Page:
"England 1899, and Titian has come to London. So have Giorgione, Bellini, Tintoretto and a galaxy of other great artists in a major exhibition of Venetian paintings. New World money and prices are coming to London too, as American nouveaux riches millionaries bid to carry off many of the Old Masters across the Atlantic. The excitement is intense." "Then shortly after the exhibition opens a leading art critic, Christopher Montague, is found murdered, garrotted in his study. Lord Francis Powerscourt, the discreet society investigator called upon to look into the case, soon discovers that in the weeks before his death Montague had been working on a story that could have destroyed te exhibition and rocked the London art world to its foundations. Most of the Venetian paintings, according to Montague, were fakes and some of the alleged Old Masters were in fact, brilliant - and recent - forgeries." "Powerscourt embarks on an odyssey through the treacherous world of art dealers and picture restorers in pursuit of a master forger and a murderer. His quest takes him and Lady Lucy to a sunbaked and sinister Corsica, with its traditions of violence and blood feuds, and then back to England, to a remote Jacobean mansion in Norfolk. When the police put the wrong man on trial for his life it is up to Powerscourt, at the eleventh hour, to prove what really happened in this death of an Old Master."--BOOK JACKET.Title Summary field provided by Blackwell North America, Inc. All Rights Reserved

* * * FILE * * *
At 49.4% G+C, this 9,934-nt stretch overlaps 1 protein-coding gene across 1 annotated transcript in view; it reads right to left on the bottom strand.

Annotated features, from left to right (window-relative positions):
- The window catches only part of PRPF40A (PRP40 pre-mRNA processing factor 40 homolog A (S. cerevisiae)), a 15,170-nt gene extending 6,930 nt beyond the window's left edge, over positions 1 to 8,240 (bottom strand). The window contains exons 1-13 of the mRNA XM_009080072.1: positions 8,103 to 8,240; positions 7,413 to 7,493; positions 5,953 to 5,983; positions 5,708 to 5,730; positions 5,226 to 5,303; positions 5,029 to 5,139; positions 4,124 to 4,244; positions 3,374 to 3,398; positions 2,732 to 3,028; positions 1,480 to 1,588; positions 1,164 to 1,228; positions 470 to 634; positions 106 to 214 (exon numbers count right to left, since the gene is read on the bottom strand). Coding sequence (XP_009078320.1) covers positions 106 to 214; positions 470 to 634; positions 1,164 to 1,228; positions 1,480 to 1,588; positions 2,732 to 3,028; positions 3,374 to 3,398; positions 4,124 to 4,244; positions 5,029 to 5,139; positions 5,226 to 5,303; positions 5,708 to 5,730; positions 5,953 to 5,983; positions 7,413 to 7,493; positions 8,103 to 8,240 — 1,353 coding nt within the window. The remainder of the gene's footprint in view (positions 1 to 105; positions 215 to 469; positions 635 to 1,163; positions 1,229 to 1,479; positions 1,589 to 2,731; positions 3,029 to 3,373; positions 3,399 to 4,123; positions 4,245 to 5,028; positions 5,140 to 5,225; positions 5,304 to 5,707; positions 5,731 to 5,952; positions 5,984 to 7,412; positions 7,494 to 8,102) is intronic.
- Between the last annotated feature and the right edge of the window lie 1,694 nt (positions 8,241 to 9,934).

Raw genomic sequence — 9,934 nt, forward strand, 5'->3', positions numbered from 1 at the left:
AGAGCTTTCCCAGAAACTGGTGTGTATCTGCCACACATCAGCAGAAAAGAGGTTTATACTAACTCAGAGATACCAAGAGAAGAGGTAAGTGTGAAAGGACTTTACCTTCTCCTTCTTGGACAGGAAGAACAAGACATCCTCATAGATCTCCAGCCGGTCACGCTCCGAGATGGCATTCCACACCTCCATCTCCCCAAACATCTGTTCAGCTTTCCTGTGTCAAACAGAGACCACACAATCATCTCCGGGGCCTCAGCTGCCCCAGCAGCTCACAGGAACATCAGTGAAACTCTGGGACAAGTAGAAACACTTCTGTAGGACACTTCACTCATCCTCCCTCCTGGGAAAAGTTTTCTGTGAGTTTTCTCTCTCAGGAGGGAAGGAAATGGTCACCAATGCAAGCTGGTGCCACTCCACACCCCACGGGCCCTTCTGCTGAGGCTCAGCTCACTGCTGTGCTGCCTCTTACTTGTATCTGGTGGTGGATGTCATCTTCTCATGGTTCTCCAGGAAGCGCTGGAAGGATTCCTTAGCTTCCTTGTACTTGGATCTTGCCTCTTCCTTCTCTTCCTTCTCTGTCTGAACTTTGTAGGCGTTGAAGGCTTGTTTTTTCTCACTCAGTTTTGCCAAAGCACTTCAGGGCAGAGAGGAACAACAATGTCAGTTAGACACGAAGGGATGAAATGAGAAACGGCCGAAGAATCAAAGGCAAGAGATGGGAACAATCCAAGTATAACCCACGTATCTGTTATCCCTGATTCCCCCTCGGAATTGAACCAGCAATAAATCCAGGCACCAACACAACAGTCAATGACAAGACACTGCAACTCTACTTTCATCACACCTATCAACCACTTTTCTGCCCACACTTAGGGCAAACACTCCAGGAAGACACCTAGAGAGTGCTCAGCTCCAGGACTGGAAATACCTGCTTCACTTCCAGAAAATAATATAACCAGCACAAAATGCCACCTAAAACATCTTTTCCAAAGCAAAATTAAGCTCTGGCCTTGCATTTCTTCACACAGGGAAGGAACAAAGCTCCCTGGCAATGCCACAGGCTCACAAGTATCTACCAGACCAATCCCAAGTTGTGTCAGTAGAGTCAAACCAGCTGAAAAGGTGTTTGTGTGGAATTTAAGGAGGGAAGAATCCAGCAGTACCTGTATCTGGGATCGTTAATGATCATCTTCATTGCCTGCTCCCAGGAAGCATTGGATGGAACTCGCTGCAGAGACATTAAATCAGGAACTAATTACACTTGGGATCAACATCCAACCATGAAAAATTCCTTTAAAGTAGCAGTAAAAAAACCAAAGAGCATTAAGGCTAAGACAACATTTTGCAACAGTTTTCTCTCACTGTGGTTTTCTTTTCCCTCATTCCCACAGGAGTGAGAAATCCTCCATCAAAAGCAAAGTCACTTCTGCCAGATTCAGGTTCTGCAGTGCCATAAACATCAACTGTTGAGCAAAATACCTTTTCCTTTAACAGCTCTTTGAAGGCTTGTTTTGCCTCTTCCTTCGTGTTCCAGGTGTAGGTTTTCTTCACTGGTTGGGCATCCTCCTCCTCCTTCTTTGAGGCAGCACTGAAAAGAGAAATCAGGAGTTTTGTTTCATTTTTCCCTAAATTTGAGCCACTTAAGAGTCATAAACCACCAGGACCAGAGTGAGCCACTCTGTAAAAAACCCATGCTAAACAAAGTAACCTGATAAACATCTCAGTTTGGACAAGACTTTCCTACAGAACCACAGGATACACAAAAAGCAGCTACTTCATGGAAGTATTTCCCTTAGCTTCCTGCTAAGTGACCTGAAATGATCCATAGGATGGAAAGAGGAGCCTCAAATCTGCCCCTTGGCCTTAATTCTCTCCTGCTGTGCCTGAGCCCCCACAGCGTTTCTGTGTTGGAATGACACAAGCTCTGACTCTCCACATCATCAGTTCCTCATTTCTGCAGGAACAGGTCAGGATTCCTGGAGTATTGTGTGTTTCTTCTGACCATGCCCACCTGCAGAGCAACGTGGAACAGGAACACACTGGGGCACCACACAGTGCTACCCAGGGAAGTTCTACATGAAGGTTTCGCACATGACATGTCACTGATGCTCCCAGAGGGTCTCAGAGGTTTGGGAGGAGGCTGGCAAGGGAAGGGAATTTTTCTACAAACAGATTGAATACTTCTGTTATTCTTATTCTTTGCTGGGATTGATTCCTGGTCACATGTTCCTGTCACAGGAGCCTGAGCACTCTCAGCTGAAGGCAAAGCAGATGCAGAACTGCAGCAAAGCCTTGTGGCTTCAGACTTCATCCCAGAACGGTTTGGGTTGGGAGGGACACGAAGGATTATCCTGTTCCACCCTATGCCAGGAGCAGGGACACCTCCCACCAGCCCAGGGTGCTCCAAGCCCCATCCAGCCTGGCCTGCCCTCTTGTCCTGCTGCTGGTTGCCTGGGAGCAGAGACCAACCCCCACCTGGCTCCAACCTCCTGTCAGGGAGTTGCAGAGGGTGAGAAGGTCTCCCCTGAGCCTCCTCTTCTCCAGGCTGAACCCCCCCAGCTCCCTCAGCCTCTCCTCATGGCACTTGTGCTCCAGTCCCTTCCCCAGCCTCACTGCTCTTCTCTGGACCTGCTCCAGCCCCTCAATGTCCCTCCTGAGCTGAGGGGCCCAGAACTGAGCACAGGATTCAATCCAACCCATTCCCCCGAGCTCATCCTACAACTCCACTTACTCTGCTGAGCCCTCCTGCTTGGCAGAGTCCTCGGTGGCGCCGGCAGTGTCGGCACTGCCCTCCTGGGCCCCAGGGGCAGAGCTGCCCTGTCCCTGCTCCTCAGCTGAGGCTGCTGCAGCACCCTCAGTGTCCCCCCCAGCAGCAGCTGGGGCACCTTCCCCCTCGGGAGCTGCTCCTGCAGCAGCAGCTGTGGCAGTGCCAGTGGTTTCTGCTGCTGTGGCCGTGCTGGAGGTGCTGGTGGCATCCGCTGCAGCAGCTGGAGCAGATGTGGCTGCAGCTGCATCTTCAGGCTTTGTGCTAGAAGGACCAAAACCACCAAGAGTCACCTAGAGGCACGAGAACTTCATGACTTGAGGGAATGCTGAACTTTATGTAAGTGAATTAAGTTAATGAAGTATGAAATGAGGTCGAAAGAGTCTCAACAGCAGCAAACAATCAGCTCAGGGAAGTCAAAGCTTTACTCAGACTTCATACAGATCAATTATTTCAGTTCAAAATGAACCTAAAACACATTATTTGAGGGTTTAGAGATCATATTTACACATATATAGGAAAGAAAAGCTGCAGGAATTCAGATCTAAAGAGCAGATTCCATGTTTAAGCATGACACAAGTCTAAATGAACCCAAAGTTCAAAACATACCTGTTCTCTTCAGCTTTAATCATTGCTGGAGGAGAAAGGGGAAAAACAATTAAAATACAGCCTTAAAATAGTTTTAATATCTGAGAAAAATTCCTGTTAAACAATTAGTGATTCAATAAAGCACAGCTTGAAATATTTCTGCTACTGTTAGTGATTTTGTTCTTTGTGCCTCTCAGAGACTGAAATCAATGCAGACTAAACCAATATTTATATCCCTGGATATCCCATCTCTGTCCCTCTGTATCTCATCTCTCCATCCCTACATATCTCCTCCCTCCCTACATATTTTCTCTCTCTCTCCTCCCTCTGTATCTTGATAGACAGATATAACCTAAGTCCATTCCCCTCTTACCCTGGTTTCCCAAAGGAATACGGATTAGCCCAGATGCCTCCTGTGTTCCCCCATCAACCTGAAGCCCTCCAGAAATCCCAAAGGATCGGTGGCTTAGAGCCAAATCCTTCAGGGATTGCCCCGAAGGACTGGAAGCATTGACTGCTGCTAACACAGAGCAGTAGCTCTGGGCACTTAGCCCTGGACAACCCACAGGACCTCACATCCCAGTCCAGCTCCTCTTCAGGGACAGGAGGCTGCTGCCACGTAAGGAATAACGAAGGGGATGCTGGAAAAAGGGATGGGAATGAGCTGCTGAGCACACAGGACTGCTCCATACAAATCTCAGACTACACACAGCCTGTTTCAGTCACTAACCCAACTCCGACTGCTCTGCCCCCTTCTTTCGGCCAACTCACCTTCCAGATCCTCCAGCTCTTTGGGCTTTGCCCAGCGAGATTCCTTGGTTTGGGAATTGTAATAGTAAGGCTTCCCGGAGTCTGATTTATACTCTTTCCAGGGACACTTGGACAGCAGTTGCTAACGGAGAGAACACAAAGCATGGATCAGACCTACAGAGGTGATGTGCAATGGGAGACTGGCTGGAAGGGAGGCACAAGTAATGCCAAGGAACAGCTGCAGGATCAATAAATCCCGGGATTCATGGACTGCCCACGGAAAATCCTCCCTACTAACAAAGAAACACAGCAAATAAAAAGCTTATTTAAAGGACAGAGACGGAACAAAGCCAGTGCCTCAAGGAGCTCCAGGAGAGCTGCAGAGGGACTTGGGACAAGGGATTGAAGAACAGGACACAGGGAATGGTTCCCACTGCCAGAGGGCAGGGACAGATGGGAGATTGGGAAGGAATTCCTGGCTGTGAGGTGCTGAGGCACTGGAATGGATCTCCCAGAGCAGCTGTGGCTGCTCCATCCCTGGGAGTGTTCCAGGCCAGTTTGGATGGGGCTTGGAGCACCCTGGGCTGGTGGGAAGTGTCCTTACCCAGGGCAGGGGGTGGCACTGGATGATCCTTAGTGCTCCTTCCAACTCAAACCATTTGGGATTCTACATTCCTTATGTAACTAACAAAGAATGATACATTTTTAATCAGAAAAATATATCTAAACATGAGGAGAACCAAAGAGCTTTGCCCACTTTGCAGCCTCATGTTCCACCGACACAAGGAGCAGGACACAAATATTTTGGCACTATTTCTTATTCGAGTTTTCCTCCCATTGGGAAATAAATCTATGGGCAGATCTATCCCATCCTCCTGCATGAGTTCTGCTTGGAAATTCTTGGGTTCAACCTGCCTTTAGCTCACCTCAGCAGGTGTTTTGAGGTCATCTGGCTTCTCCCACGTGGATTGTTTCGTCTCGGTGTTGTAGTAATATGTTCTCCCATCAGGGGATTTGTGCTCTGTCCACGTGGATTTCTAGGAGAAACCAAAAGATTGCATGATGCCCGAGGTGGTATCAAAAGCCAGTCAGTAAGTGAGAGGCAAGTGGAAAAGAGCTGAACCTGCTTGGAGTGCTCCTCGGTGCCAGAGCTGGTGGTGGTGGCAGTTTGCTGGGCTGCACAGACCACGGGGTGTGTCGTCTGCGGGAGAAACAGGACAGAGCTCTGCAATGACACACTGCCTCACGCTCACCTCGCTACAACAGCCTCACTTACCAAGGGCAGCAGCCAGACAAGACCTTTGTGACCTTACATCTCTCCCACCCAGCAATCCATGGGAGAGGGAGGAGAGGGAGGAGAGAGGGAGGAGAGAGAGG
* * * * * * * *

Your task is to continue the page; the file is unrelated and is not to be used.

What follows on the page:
In Death of an Old Master, it is Titian and a host of other Renaissance painters that command the attention of author David Dickinson and his discreet society investigator Lord Powerscourt. The celebrated 1899 exhibition of Venetian paintings has just opened in London when a leading art critic, Christopher Montague, is found murdered—garroted, to be precise—in his study. Powerscourt turns up a motive soon enough. For Montague would surely have closed the exhibition and rocked the London art world to its foundations, if he had published his article alleging that the work of the Old Masters on display (and on sale for fortunes in American dollars) were in fact brilliantly, and recently, executed forgeries. In search of his suspect, Powerscourt traverses a treacherous world of art dealers and picture restorers in London and on the continent before arriving in sun-baked, sinister Corsica. There perils mount, but Powerscourt has barely begun to scrape the paint off the murderous secrets hidden in the canvases of the Old Masters.